Champa

Champa (chämˈpä) [key], the kingdom of the Chams, which flourished in Vietnam from the 2d cent. A.D. until the 17th cent. At its greatest extent it occupied Annam as far north as central Vietnam. Its culture was strongly affected by Hindu influences. In its early period, Champa mainly warred with China and was forced to change its capital several times; late in the 9th cent. its capital was established in the neighborhood of Hué, and the later capital was Vijaya, farther south. Champa repeatedly made war on its stronger neighbor, Annam; it was sometimes allied and sometimes opposed to the Khmer Empire. In the 12th cent. the Chams invaded Cambodia and sacked Angkor; subsequently they fell for a time under Khmer rule. Decisively defeated by the Annamese in 1472, the Chams were forced to yield most of their territory N of Tourane (Da Nang). In the 17th cent. the rest of the Cham kingdom fell to the Annamese, and the remnants of the people were scattered. Chams still form small, impoverished minorities in South Vietnam, but in Cambodia a large colony prospers. Although most of those in Annam are Hindus, those of Cambodia are Muslim. Ruins of Cham temples, adorned with bas-reliefs and with statues, are found along the coast of Vietnam.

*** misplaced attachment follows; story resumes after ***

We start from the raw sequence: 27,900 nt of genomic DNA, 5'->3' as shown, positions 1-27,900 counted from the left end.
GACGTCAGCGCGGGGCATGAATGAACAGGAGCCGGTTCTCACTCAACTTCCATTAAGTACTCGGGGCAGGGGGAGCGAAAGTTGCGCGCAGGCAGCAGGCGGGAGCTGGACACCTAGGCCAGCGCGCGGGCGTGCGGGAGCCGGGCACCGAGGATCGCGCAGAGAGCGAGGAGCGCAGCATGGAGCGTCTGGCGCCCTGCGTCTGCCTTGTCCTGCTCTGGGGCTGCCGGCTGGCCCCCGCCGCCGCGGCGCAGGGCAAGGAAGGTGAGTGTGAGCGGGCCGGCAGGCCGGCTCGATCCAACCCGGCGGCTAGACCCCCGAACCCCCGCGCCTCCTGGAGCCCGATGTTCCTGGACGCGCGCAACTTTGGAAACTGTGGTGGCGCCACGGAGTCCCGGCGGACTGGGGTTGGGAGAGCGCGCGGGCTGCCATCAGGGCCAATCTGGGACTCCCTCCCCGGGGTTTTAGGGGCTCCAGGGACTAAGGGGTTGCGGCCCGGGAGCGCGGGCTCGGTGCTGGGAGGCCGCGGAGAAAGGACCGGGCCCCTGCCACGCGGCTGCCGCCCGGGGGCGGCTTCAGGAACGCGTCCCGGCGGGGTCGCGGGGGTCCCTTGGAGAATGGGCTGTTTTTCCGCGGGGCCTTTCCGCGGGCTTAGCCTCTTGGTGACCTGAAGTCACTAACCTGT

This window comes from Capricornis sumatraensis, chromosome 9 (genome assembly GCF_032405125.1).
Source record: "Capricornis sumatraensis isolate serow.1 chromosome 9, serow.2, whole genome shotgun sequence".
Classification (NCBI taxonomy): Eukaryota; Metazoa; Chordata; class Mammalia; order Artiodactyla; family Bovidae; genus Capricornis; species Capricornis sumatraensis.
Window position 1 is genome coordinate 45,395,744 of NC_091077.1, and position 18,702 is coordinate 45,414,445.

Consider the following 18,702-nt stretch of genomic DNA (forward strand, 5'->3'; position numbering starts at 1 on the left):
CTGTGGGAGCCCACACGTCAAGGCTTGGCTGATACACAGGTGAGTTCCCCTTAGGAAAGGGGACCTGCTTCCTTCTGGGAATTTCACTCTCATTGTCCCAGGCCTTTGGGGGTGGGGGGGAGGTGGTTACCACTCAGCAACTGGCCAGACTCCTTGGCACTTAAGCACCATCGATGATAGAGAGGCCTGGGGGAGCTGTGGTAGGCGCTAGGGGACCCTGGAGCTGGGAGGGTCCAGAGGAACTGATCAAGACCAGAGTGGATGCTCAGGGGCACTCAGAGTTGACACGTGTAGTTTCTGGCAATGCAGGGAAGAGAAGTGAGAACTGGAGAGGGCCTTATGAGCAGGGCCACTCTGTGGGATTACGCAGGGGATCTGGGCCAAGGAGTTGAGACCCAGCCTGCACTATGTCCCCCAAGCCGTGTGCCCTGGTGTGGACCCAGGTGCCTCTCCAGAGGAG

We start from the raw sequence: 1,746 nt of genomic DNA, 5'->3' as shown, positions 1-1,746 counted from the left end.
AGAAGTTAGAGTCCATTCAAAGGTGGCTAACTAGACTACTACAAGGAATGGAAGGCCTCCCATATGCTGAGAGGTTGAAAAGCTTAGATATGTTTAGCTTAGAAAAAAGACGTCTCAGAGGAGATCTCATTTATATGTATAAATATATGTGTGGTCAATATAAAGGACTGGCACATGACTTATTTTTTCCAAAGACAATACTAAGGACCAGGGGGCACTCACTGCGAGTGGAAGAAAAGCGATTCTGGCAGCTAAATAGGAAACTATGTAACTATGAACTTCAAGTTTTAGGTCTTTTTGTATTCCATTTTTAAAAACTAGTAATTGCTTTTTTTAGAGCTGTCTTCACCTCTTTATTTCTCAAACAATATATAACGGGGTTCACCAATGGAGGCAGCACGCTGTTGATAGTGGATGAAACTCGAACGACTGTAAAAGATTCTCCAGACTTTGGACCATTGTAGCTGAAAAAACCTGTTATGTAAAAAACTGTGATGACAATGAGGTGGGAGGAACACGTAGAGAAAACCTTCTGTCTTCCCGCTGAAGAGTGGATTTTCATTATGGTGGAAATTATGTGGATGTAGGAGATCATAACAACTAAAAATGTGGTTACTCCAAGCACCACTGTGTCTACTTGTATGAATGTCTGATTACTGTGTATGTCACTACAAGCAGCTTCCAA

See G. Maspéro, The Kingdom of Champa (tr., 1949); G. Coedès, The Indianized States of Southeast Asia (1968).

The Columbia Electronic Encyclopedia, 6th ed. Copyright © 2012, Columbia University Press. All rights reserved.

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